1492 – 1734 Early Encounters

Nicolás Enríquez de Vargas (artist), Portrait of Sor Juana Inés de la Cruz, ca. 1750. Oil on canvas. Chapultepec Castle, Mexico City.

Key Ideas

1. Women were integral to the formation and evolution of societies in the early colonies of the Americas.

2. The experiences of women in the early colonial period varied widely based on race, class, age, gender identity, and geographic region.

3. The full story of the early colonial period cannot be properly understood without considering the experiences of the women who lived it.


When you think of the early colonial period in the Americas, what comes to mind? The era roughly defined as beginning with Columbus’s arrival in the Americas in 1492 and ending in the early 1700s is widely remembered as a time of great struggle, when stalwart individuals worked tirelessly to overcome impossible odds and carve out a new place in the world.

This popular narrative is almost entirely focused on the experiences and contributions of men. From the earliest male explorers to the male leaders who negotiated with adversaries and commanded their communities, to the male workers who did the labor of building homes and cultivating land, a brief look at a textbook or other student-friendly summary of the early colonial period would lead one to believe that women were hardly present for, and certainly not integral to, the development of the colonies in the Americas. When they are mentioned, women of this period are characterized as housewives, important to their families but not critical to the development of their communities.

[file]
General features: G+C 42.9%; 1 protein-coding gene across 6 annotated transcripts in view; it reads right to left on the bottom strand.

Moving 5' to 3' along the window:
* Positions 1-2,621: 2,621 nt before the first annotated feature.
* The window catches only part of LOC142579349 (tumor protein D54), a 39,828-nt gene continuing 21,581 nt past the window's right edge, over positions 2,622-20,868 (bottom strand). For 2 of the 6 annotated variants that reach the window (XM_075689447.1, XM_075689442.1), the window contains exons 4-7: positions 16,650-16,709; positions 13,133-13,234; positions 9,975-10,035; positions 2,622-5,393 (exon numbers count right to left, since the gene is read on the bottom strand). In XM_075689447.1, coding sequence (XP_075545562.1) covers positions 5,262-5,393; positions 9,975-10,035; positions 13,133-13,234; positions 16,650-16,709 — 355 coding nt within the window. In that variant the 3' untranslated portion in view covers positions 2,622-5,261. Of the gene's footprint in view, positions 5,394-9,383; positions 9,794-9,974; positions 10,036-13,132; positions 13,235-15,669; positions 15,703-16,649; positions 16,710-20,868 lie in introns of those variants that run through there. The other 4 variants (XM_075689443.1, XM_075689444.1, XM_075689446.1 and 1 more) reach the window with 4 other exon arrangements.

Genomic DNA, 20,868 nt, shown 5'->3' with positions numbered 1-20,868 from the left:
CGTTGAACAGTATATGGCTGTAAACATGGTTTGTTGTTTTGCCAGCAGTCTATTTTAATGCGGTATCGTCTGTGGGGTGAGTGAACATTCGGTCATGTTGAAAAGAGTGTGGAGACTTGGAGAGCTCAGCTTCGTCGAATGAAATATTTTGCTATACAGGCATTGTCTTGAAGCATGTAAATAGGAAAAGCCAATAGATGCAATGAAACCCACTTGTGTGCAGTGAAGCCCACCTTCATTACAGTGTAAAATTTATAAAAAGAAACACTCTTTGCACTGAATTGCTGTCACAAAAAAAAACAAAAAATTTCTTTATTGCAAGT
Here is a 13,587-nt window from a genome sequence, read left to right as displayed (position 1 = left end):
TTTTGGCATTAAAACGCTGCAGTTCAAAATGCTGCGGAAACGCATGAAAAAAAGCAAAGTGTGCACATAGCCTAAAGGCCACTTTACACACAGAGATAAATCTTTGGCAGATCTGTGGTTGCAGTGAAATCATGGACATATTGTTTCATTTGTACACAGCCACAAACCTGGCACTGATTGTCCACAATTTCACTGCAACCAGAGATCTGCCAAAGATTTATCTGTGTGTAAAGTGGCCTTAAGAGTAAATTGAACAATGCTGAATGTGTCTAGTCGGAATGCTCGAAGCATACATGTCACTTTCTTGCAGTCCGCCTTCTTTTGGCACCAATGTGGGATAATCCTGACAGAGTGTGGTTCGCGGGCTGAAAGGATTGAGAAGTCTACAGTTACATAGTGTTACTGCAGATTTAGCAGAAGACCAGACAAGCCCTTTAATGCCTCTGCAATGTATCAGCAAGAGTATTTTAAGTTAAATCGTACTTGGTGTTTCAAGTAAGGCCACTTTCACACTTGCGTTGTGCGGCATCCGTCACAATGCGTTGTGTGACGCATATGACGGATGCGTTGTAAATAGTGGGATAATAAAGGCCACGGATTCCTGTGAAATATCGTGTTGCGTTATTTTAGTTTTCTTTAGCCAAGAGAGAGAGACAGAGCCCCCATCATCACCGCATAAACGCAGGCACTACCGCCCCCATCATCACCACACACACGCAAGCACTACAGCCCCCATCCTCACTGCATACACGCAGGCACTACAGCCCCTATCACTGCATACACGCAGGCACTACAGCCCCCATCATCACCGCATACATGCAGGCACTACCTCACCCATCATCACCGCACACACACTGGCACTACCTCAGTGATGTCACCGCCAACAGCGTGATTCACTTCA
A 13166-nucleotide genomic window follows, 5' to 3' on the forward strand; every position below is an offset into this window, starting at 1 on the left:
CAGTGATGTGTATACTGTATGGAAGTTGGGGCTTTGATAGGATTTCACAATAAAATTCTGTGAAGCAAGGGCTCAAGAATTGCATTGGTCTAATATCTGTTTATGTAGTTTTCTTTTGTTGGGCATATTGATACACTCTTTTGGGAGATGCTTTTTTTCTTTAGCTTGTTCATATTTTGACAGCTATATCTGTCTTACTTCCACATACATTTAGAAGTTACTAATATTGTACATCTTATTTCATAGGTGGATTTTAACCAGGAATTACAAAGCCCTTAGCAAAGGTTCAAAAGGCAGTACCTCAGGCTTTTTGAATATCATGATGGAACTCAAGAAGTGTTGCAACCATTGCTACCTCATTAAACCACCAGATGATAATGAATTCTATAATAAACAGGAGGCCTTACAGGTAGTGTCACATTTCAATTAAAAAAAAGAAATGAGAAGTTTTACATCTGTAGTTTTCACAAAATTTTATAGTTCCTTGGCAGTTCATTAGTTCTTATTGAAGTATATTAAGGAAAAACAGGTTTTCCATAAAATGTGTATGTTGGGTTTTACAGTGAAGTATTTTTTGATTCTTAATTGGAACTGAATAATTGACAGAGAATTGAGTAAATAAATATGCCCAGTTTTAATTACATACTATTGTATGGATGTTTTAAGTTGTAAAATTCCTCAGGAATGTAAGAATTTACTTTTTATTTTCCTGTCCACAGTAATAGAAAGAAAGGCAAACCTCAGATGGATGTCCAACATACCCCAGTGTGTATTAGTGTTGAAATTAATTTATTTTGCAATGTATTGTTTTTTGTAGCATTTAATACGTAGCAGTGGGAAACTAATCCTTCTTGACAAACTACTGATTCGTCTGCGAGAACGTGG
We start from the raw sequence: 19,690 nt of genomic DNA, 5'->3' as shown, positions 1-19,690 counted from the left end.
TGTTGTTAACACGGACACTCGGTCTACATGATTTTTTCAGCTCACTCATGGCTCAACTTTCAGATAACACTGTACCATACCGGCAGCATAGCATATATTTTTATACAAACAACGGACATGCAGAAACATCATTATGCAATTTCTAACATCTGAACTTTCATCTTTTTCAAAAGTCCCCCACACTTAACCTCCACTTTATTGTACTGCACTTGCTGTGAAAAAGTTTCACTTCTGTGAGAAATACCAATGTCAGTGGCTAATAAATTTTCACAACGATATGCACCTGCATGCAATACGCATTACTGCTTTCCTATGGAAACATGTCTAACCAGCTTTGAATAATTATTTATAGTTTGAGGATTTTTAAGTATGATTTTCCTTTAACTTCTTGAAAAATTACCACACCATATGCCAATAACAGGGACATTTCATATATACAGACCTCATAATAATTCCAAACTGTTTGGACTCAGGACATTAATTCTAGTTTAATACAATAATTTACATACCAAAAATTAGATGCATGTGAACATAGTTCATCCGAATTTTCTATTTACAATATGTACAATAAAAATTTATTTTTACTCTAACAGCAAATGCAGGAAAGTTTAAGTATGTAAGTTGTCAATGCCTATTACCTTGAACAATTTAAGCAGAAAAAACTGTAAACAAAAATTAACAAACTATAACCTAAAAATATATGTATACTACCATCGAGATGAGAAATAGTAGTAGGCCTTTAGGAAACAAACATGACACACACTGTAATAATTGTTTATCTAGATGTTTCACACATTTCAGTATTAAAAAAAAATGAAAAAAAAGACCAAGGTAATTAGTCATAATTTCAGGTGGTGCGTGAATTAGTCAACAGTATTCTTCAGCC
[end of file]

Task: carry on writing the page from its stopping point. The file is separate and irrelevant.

Jacobus Houbraken from Georg Gsell, “An occupational portrait of Maria Sybilla Merian,” 1700, Das Insektenbuch. Leipzig Frankfurt am Main: Insel Verlag, 1991.

This version of history is wrong. Even a cursory glance through available historical evidence reveals women operating at every level of society and government, making contributions that would alter the course of history. What’s more, examining the experiences of women in this period allows us to develop a more holistic sense of life in these communities, from gender expectations to race relations. Without knowing the history of women, we are literally missing half the story.

Nieu Amsterdam. Cum Privilegio Ordinum Hollandiae et West-Frisae, ca. 1640. I.N. Phelps Stokes Collection, Miriam & Ira D. Wallach Division of Art, Prints and Photographs, New York Public Library, Astor, Lenox and Tilden Foundation.

Early Encounters, 1492–1734 provides resources to allow you to easily discover the history of women in the early colonial period and then integrate them into your lessons plans. We have organized the unit into four sections based on the four major empires that colonized the Americas in this period—Dutch, English, Spanish, and French. The resources in each section illustrate the experiences of a wide range of women across race, gender, age, social, and economic spectrums. You’ll meet women who worked in agriculture, participated in politics, ran complex business empires, and resisted slavery and colonization with every means at their disposal. Some resources tell inspiring stories of accomplishment and ingenuity, and some force us to confront the oppression and exploitation that women lived with every day. Some you’ll be able to easily substitute into your lessons, and some will allow you to introduce new ideas and avenues for exploration. Many of the resources “speak” to each other in interesting ways, allowing you and your students to compare and contrast women’s experiences across geographical and cultural lines.